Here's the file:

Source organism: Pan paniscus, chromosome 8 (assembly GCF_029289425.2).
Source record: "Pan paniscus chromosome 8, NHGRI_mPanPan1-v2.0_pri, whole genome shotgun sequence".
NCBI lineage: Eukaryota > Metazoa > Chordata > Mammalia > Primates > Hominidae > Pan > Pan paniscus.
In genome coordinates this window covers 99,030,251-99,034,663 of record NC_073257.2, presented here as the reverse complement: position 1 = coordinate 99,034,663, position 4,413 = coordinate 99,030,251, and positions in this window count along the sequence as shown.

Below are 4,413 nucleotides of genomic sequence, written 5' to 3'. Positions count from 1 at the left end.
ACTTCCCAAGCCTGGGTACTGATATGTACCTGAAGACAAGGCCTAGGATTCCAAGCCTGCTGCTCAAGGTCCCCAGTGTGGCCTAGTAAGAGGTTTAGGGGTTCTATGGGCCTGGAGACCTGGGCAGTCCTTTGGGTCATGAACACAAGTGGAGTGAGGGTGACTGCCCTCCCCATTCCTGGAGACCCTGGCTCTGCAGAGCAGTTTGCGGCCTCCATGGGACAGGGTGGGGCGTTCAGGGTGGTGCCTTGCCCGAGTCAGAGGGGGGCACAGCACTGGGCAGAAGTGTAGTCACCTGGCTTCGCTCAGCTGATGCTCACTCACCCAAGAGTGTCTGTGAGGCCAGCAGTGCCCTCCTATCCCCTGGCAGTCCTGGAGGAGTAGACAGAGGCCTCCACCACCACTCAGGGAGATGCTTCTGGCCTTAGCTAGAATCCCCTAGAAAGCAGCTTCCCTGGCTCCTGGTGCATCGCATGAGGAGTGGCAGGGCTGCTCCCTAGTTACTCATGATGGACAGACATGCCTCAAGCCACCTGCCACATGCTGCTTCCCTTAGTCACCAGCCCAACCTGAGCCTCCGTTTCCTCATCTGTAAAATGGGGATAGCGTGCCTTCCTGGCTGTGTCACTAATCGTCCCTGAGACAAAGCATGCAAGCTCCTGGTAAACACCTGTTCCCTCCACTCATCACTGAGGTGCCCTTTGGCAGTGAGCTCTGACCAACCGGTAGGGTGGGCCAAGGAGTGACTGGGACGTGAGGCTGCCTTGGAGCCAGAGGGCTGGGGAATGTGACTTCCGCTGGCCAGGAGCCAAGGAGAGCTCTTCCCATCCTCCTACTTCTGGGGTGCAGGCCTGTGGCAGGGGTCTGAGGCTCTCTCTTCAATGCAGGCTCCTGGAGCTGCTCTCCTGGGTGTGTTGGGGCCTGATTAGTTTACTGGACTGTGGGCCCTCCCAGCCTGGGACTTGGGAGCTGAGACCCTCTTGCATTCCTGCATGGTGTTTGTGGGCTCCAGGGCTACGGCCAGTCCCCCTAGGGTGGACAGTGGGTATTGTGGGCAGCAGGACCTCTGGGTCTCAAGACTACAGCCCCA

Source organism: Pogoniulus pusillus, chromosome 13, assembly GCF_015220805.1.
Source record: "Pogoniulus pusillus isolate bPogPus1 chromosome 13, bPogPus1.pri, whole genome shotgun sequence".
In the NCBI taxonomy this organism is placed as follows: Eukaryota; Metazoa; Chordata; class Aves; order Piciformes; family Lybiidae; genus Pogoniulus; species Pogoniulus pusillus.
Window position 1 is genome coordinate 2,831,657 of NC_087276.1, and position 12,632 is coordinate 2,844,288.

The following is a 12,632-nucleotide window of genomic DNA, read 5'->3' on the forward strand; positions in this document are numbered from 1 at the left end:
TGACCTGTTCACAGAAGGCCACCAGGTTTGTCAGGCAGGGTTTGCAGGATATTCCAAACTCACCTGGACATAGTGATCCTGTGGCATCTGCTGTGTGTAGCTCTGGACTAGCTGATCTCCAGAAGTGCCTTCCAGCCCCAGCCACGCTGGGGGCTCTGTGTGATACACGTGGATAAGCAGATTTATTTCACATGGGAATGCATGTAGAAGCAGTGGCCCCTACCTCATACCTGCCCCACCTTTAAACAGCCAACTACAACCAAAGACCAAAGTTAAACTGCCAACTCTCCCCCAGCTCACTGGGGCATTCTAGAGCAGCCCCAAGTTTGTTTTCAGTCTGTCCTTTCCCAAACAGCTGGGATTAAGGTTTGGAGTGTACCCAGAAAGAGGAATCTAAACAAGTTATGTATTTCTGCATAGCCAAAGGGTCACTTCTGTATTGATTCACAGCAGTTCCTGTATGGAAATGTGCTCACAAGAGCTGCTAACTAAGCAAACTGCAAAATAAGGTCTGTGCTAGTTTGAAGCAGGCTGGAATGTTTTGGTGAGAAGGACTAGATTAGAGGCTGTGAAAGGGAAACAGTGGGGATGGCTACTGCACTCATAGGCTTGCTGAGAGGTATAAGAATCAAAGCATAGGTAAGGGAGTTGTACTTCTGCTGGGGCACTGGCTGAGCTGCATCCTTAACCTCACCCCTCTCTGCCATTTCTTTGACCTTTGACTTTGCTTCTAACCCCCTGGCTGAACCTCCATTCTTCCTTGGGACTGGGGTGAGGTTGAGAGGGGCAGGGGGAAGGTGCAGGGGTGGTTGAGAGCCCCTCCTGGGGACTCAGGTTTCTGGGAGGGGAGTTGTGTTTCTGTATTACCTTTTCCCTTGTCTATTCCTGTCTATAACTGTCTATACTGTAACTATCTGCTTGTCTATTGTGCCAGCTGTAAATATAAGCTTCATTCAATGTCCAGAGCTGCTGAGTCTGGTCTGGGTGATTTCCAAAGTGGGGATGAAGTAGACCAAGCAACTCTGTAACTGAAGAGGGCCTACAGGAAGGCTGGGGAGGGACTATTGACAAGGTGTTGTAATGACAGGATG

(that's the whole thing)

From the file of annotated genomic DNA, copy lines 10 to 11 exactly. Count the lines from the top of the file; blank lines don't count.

Window position 1 is genome coordinate 2,831,657 of NC_087276.1, and position 12,632 is coordinate 2,844,288.

The following is a 12,632-nucleotide window of genomic DNA, read 5'->3' on the forward strand; positions in this document are numbered from 1 at the left end: